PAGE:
A deputy commander of Montgomery County’s 5th District Police Station will challenge Sheriff Darren M. Popkin in the Nov. 6, 2018 general election.
Lt. Jae Hwang, a 15-year police veteran, Army reservist, and graduate of the University of Baltimore Law School, filed paperwork with the Maryland State Board of Elections this month and launched a website – www.jaeforsheriff.com. He is a registered Republican.
“Crime has been increasing in Montgomery County,” Hwang said in an interview. “We need a more effective, engaged and hands-on sheriff.”
Popkin, a Democrat, was first elected as Sheriff in 2010 following the retirement of six-term Sheriff Raymond M. Kight. Although Popkin faced challengers in the 2010 and 2014 primary elections, he has never before run against any opponents in a general election.
The Montgomery County Sheriff’s Office is the law enforcement arm of the judicial system. Sheriff’s deputies provide courthouse security, transport prisoners, apprehend fugitives, serve arrest warrants and court orders, and conduct evictions and asset seizures.
Sheriff’s deputies participate in the U.S. Marshal Service Capital Area Region Fugitive Task Force, Montgomery County Gang and Firearms Task Forces and maintain a Special Response Team that responds to high-risk situations, including those involving explosives and drug detection.
The sheriff’s office also runs the Family Justice Center, a full-service center for domestic abuse victims located in Rockville. Deputies perform welfare checks on domestic violence victims and seize guns from offenders who have been served protective orders.
One of Hwang’s top priorities is to improve communications between the rank-and-file.
“You can lead from the front and engage,” Hwang said. “You see what your deputies and the police are doing, not stay behind a desk,” Hwang said. “If you know what’s going on in the street, you are going to be a better leader and manager. I’m going to be out there with the deputies.”
Hwang’s campaign platform priorities also include empowering sheriff’s deputies with more investigative and law enforcement duties. He said he would like to streamline the process involving domestic abuse cases where the deputies come out as experts in the field.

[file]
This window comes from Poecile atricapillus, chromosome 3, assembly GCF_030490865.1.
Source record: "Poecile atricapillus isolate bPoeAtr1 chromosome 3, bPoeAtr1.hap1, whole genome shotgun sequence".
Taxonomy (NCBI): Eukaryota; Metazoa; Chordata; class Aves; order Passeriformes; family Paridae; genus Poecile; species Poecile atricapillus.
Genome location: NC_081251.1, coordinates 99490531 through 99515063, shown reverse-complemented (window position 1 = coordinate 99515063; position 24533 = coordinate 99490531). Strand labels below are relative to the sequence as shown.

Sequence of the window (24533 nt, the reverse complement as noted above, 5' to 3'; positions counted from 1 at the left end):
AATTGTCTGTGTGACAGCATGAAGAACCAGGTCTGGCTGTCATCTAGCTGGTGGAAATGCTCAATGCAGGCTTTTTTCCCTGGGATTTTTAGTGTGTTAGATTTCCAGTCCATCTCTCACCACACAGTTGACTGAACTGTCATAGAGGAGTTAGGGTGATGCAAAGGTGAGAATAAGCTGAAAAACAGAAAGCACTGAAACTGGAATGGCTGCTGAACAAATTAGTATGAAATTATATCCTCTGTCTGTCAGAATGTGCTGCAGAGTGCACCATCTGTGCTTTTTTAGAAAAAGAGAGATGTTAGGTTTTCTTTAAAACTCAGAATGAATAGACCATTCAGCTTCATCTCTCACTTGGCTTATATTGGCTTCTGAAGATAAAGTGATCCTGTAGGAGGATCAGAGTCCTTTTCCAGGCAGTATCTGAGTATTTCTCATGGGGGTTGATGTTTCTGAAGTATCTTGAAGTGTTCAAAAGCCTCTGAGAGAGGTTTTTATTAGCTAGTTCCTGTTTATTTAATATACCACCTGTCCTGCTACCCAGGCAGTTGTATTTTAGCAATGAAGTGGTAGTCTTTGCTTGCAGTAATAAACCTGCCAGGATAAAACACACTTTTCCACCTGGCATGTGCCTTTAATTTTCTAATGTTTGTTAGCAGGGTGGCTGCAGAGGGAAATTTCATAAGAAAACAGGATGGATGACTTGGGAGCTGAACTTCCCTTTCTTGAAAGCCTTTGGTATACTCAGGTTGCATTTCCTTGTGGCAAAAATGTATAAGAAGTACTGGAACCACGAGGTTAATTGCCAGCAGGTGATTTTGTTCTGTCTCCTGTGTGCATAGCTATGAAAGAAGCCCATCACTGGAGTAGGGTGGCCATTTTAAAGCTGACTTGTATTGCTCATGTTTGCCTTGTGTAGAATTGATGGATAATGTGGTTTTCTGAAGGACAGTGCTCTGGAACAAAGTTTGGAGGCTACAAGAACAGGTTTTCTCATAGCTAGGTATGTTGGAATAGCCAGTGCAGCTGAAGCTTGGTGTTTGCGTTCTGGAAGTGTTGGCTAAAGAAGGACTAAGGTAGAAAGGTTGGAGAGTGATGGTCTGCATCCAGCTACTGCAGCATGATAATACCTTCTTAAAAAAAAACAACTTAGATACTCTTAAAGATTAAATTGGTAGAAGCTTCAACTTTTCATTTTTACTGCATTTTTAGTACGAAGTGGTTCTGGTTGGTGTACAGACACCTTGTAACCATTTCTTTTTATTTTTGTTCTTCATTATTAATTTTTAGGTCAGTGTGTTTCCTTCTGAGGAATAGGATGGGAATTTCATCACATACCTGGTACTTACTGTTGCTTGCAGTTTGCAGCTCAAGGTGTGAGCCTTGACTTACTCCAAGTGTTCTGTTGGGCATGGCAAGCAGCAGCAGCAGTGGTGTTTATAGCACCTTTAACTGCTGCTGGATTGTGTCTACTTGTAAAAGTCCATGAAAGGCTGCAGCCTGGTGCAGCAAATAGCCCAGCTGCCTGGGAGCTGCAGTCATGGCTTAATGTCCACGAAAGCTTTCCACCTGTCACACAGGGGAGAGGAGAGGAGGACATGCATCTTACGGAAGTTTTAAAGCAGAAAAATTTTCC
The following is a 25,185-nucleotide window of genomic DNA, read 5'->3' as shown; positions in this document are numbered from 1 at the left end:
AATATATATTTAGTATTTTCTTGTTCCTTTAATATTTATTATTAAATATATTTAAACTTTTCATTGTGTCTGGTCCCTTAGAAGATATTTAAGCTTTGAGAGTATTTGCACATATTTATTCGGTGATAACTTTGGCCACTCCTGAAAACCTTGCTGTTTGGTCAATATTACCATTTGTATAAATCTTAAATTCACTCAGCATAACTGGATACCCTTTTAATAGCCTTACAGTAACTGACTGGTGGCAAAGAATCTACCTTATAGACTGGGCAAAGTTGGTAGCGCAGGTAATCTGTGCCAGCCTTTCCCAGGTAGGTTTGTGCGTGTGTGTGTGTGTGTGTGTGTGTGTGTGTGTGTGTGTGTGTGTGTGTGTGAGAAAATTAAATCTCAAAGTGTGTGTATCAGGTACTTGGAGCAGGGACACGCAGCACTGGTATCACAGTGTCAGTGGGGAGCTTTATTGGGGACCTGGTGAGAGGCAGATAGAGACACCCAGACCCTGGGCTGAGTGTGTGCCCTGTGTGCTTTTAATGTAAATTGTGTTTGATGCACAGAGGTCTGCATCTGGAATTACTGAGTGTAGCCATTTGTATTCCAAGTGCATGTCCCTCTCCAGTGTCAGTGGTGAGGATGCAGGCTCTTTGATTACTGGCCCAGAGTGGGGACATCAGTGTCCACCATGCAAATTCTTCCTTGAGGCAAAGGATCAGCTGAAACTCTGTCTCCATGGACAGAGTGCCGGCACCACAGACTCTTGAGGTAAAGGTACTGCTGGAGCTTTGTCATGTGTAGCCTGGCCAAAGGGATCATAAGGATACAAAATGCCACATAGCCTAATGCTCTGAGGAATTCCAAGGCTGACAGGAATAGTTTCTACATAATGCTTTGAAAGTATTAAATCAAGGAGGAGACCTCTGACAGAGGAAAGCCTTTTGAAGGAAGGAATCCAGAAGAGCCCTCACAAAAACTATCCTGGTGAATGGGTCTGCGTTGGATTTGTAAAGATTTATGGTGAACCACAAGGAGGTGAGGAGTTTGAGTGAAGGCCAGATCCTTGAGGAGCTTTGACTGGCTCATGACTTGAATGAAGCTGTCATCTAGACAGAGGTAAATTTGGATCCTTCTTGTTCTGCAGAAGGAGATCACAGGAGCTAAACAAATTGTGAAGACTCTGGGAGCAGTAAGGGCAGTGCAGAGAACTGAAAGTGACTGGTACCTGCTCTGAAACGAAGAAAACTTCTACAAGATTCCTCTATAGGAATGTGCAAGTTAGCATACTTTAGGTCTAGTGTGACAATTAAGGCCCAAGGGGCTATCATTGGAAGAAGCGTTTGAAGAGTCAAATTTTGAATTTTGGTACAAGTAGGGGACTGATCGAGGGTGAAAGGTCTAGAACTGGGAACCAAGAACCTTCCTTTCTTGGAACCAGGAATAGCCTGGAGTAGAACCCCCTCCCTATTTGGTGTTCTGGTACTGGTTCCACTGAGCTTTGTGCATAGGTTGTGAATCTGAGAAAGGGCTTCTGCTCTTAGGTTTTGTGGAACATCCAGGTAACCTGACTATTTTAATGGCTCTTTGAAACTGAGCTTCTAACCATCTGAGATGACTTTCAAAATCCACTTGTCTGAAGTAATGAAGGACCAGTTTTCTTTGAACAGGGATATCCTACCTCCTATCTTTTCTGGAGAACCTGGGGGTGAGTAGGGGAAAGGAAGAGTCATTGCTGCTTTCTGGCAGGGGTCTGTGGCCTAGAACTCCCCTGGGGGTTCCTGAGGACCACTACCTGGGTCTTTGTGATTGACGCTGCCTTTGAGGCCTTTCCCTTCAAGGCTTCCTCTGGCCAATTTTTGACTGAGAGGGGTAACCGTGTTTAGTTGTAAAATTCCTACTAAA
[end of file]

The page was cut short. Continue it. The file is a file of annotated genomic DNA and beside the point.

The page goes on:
“Right now the County police goes out and conducts investigations of domestic violence cases,” Hwang said. “The sheriffs get involved with service of process for documents, such as protective orders. So we have multiple components engaging in one process that the sheriff’s office can handle.”
Improving partnerships with other police agencies and creating a direct line of communication between the citizens and sheriff’s office are other goals.
Hwang also said he would like to see Montgomery County patrol officers back in the neighborhoods on nights and weekends, suggesting some police officers are being pulled off the streets to transport inmates to detention centers because the sheriff’s deputies are not available to do it.
Popkin said he doesn’t know what Hwang means by empowering deputies.
“Every deputy sheriff that works in my office are sworn police officers that are certified by the Maryland police training commission,” Popkin said. “They have all the powers and enforcement that any police officer has in Montgomery County or statewide.
“For purposes of the duties and responsibility of the sheriff’s office, we don’t want to overlap because there is an exceptional Montgomery County Police Department that handles the patrol responsibilities and criminal investigations – where the sheriff is the enforcement arm of the courts. The last thing we want to do is overlap what the Montgomery County Police do because they do a great job at it.”
Hwang also said he has been told that the newly-annexed circuit courtrooms are understaffed.
“I don’t think the personnel has been provided,” Hwang said. “That’s one of the primary responsibilities to provide courtroom and courthouse security. There’s room for improvement for sure.”
Popkin said in an interview he thinks he has met the expectations of the voting public, but he never expects to run unopposed.
“I will continue to do all the things I was elected to do and meet with the community on a regular basis,” Popkin said. “We have an exceptional record and we are a model sheriff’s office in the state of Maryland. I am very fortunate. I am very blessed to have tremendous people working for me that are incredibly dedicated staff.”
When asked why Hwang wanted to leave a deputy commander position to run for sheriff, he said it is a place where he can make change.
“I want to be a servant of the community and make a positive impact,” Hwang said. “When I leave Montgomery County, I want to leave it better than I found it.”